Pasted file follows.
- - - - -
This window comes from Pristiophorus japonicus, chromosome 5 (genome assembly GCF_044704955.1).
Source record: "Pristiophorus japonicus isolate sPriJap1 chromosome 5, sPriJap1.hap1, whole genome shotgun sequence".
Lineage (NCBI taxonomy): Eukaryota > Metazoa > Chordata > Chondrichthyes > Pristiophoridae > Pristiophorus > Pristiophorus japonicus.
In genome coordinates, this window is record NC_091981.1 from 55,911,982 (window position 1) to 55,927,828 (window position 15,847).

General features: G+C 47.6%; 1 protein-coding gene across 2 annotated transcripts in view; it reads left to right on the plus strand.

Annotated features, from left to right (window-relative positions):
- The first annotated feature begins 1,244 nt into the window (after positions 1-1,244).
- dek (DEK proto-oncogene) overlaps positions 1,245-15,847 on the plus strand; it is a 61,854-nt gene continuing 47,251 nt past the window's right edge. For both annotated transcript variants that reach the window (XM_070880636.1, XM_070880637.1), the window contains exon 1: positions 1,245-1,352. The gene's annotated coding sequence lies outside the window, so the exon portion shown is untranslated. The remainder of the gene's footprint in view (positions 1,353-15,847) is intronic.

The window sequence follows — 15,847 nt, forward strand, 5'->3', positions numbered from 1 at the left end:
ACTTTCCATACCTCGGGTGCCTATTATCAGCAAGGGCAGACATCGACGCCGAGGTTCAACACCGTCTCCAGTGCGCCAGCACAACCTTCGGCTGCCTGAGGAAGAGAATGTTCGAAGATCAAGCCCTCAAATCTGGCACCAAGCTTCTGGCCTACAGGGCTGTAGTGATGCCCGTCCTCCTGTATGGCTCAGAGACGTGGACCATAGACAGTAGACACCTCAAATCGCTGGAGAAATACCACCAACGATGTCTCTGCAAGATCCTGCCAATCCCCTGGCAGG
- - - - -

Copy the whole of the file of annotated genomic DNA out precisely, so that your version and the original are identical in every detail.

This window comes from Pristiophorus japonicus, chromosome 5 (genome assembly GCF_044704955.1).
Source record: "Pristiophorus japonicus isolate sPriJap1 chromosome 5, sPriJap1.hap1, whole genome shotgun sequence".
Lineage (NCBI taxonomy): Eukaryota > Metazoa > Chordata > Chondrichthyes > Pristiophoridae > Pristiophorus > Pristiophorus japonicus.
In genome coordinates, this window is record NC_091981.1 from 55,911,982 (window position 1) to 55,927,828 (window position 15,847).

General features: G+C 47.6%; 1 protein-coding gene across 2 annotated transcripts in view; it reads left to right on the plus strand.

Annotated features, from left to right (window-relative positions):
- The first annotated feature begins 1,244 nt into the window (after positions 1-1,244).
- dek (DEK proto-oncogene) overlaps positions 1,245-15,847 on the plus strand; it is a 61,854-nt gene continuing 47,251 nt past the window's right edge. For both annotated transcript variants that reach the window (XM_070880636.1, XM_070880637.1), the window contains exon 1: positions 1,245-1,352. The gene's annotated coding sequence lies outside the window, so the exon portion shown is untranslated. The remainder of the gene's footprint in view (positions 1,353-15,847) is intronic.

The window sequence follows — 15,847 nt, forward strand, 5'->3', positions numbered from 1 at the left end:
ACTTTCCATACCTCGGGTGCCTATTATCAGCAAGGGCAGACATCGACGCCGAGGTTCAACACCGTCTCCAGTGCGCCAGCACAACCTTCGGCTGCCTGAGGAAGAGAATGTTCGAAGATCAAGCCCTCAAATCTGGCACCAAGCTTCTGGCCTACAGGGCTGTAGTGATGCCCGTCCTCCTGTATGGCTCAGAGACGTGGACCATAGACAGTAGACACCTCAAATCGCTGGAGAAATACCACCAACGATGTCTCTGCAAGATCCTGCCAATCCCCTGGCAGG